Using Technology to Deepen Democracy, Using Democracy to Ensure Technology Benefits Us All

Tuesday, May 15, 2012

Jim Fehlinger's Futurological Meta-Formula

Upgraded from the Moot:
You know, much of the "technosuperlative" speculation I've read on the Web from 1997 until now has taken the form:

1. Assume technology is accelerating (generalized Moore's Law).

2. Then, sooner or later, we'll have effectively infinite computational capacity.

3. Therefore, sophisticated futurism consists in speculating about what will be done with infinite computational capacity (and other magical stuff, like nanotech and mind uploading).

If you think this is putting the cart before the horse, then you clearly Just Don't Get It. ;-> Actually figuring out how we're going to get from here to the next step on the path to Infinity (how to manufacture the next chip, fold the next amino acid sequence, or whatever) is for hacks and dullards. Not much more interesting than washing dishes, or lab glassware. No, the proper role of soopergeniuses is the assume the infinite technology, and figure out what to do with it. And that's much more fun, too -- just like playing a collaborative role-playing game!
There is a lot to this. In this hacktacular Age of Kurzweil and Singularity University and X this X that futurological barf, of course, Moore's Law is the ubiquitous example, but Superlative Futurology tends to be premised on some current upward productivity curve hyper-extrapolated via some loose talk and wish fulfillment fantasizing into a back box that can be crammed full of exploitable greed dreams of omnipotence and war on terror nightmares of impotence -- other examples do abound, nukes transformed into energy too cheap to meter, plastic transformed into affordable luxe-fer-all, various circle-squaring perpetual motion mink-farming self-replication get godlike quick schemes. With Singularity discourse, this black box is hyperbolized into a belated "Key to History" of the kind that mobilized the proto-totalitarian pan-movements over a century ago (many transhumanists seem to enjoy the eugenic discourse also favored by much of that crowd, too, alert readers may note). Of course, software coders throng the ranks of today's Robot Cult, hell, even their top expert, er, biologists (and don't get me started on their self-described "bio-ethicists") regularly turn out to be computer tech support guys with delusions of grandeur and a penchant for fraud -- cough Aubrey de Grey cough. To say the least, these folks would benefit from a more than decade belated rumination on Lanier's Inverse Moore's Law: "As processors become faster and memory becomes cheaper, software becomes correspondingly slower and more bloated, using up all available resources."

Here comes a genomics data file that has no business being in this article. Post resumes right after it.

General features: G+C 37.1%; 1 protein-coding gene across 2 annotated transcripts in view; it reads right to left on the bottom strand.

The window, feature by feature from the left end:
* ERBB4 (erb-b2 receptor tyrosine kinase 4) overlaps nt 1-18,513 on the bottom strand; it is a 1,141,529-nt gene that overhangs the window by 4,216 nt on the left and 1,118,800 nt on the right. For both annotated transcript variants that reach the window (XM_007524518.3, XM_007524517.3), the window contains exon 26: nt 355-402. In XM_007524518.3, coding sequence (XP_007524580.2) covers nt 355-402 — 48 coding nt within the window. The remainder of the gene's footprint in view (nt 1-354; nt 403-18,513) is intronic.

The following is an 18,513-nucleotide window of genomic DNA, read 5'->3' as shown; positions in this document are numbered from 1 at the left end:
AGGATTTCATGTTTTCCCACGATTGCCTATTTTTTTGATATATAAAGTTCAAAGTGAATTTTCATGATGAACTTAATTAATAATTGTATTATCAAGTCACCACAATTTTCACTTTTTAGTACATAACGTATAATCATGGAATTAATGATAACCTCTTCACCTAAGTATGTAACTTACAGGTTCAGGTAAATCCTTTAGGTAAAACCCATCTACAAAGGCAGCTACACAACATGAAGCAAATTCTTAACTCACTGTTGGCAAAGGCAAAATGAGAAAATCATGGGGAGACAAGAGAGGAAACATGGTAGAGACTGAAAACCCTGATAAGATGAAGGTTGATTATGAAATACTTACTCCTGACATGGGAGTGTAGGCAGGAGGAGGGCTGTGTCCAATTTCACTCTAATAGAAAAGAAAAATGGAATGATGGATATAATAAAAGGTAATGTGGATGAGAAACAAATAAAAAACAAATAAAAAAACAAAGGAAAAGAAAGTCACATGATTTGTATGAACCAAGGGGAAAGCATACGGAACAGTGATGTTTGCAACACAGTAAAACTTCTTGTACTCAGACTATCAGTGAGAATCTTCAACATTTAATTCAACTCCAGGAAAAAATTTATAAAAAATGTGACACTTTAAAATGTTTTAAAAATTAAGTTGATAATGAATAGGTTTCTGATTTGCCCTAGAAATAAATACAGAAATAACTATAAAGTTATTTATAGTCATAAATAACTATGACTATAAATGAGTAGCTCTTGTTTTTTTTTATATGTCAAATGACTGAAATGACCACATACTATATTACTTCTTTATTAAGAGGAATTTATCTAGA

jollyspaniard said...

We did experience a big growth in R&D over the past few decades. That growth has levelled off. Presumably if we could have kept that level of increase we would have accelerating change. We'd also reach a point where you'd need to spending more than 100% of global GDP to keep that rate of increase.

Dale Carrico said...

We did experience a big growth in R&D over the past few decades.

Especially if by "we" you mean the 1%.